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Sustainability Initiatives
The City of Highland Park is proactively striving to become an even greener and more sustainable community. Each City department has made great efforts to improve its operations and provide high-quality services and information that enrich the fabric of the community.

The City formed the Green Initiatives Alliance in 2008 as a means of connecting Highland Park governments and collaborating on new and better ways to “go green.” The Alliance members include the City, school districts 112 and 113, the Library, Township, Park District, Highland Park Hospital, the Chamber of Commerce, the Downtown Alliance, and the Solid Waste Agency of Lake County (SWALCO). Representatives from the Natural Resources Commission are also actively involved. Beginning in 2009, the City began the process of creating a community-wide sustainability master plan that is funded through revenues from the commercial and multi-family refuse and recycling franchise. The plan was approved in 2010 and the City has taken initial steps to implement the recommendations within the plan.

Kyoto Treaty
On February 16, 2005, the Kyoto Treaty, the international agreement to address climate disruption, was adopted by 141 countries throughout the world. For countries with advanced economies, the treaty sets legal and binding commitments to reduce greenhouse gases on average of 5.2% below 1990 levels.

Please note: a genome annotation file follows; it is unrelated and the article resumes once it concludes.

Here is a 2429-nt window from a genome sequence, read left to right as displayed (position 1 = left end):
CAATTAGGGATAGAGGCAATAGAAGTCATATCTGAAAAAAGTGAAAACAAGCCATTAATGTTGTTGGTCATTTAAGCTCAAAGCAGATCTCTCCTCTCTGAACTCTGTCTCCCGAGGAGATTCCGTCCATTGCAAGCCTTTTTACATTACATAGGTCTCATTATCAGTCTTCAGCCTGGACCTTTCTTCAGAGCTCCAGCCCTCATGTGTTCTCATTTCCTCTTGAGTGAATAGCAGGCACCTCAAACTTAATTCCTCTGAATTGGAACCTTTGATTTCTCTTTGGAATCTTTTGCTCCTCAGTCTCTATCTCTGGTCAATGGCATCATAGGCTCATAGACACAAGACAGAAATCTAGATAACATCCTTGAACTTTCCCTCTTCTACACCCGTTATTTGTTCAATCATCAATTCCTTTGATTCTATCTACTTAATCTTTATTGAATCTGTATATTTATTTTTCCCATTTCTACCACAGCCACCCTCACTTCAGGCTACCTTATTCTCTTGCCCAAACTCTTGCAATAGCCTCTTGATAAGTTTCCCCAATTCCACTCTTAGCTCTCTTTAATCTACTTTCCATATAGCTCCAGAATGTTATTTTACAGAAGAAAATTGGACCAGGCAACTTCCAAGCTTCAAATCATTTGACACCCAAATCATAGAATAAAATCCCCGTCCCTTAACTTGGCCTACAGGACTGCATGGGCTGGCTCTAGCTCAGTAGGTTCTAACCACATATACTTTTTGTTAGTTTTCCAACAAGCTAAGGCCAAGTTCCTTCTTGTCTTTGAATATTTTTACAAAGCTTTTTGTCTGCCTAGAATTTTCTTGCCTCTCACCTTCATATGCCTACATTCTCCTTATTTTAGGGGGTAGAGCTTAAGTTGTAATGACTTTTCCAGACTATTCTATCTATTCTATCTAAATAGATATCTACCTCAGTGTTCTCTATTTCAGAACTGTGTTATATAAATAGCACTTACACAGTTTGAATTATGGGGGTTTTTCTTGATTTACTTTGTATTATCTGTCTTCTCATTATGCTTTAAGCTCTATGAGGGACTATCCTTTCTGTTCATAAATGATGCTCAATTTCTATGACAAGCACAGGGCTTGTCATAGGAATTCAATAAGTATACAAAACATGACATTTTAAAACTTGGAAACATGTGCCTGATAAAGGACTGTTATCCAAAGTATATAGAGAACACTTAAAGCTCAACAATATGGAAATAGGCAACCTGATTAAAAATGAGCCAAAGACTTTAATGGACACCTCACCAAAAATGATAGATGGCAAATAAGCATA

The United States, a country responsible for emitting 25% of all global greenhouse gasses with less than 5% of the world's population, chose not to ratify the treaty. In March 2005, the U.S. Conference of Mayors asked its members to join the U.S. Mayors Climate Protection Agreement by signing a resolution in support of efforts to meet or exceed the Kyoto Protocol targets for reducing global warming pollution. Mayor Michael Belsky signed the resolution on April 25, 2005.

Sustainable Strategic Plan
On August 23, the City Council approved the City's Sustainability Strategic Plan. The Sustainability Strategic Plan is a 20-year road map that provides direction in ten specific goal areas as to how the Alliance partners can improve levels of sustainability. The plan also includes a greenhouse gas inventory and collection of data indicators that provide a baseline for the community’s current practices pertaining to sustainable lifestyles.  Examples of indicators include vehicle miles traveled per household, municipal solid waste generation, and diversion rates of recyclables and landscape waste.

The plan's ten goal areas are:
  • Built environment
  • Community engagement
  • Culture
  • Ecosystems
  • Energy
  • Governance
  • Legacy
  • Materials
  • Mobility
  • Water


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